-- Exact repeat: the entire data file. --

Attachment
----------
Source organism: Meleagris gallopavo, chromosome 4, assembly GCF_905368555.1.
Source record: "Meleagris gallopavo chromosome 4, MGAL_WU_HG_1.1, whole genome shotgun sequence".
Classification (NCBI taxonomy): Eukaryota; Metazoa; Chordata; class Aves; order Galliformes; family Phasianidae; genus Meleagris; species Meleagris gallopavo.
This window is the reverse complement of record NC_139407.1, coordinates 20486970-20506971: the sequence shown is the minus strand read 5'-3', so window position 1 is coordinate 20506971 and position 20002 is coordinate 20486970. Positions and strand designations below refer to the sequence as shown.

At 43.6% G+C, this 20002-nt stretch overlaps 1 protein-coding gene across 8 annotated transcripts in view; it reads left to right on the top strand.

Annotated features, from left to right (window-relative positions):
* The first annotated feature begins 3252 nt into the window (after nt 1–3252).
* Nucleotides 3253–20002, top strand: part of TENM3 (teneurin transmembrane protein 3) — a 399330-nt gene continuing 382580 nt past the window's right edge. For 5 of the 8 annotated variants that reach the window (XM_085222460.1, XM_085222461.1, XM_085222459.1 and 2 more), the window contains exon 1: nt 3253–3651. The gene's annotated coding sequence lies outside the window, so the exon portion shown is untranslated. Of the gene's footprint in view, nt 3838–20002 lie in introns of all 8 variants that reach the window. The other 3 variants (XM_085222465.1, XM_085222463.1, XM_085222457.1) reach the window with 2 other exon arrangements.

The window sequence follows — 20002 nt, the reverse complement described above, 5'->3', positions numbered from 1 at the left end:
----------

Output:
Source organism: Meleagris gallopavo, chromosome 4, assembly GCF_905368555.1.
Source record: "Meleagris gallopavo chromosome 4, MGAL_WU_HG_1.1, whole genome shotgun sequence".
Classification (NCBI taxonomy): Eukaryota; Metazoa; Chordata; class Aves; order Galliformes; family Phasianidae; genus Meleagris; species Meleagris gallopavo.
This window is the reverse complement of record NC_139407.1, coordinates 20486970-20506971: the sequence shown is the minus strand read 5'-3', so window position 1 is coordinate 20506971 and position 20002 is coordinate 20486970. Positions and strand designations below refer to the sequence as shown.

At 43.6% G+C, this 20002-nt stretch overlaps 1 protein-coding gene across 8 annotated transcripts in view; it reads left to right on the top strand.

Annotated features, from left to right (window-relative positions):
* The first annotated feature begins 3252 nt into the window (after nt 1–3252).
* Nucleotides 3253–20002, top strand: part of TENM3 (teneurin transmembrane protein 3) — a 399330-nt gene continuing 382580 nt past the window's right edge. For 5 of the 8 annotated variants that reach the window (XM_085222460.1, XM_085222461.1, XM_085222459.1 and 2 more), the window contains exon 1: nt 3253–3651. The gene's annotated coding sequence lies outside the window, so the exon portion shown is untranslated. Of the gene's footprint in view, nt 3838–20002 lie in introns of all 8 variants that reach the window. The other 3 variants (XM_085222465.1, XM_085222463.1, XM_085222457.1) reach the window with 2 other exon arrangements.

The window sequence follows — 20002 nt, the reverse complement described above, 5'->3', positions numbered from 1 at the left end: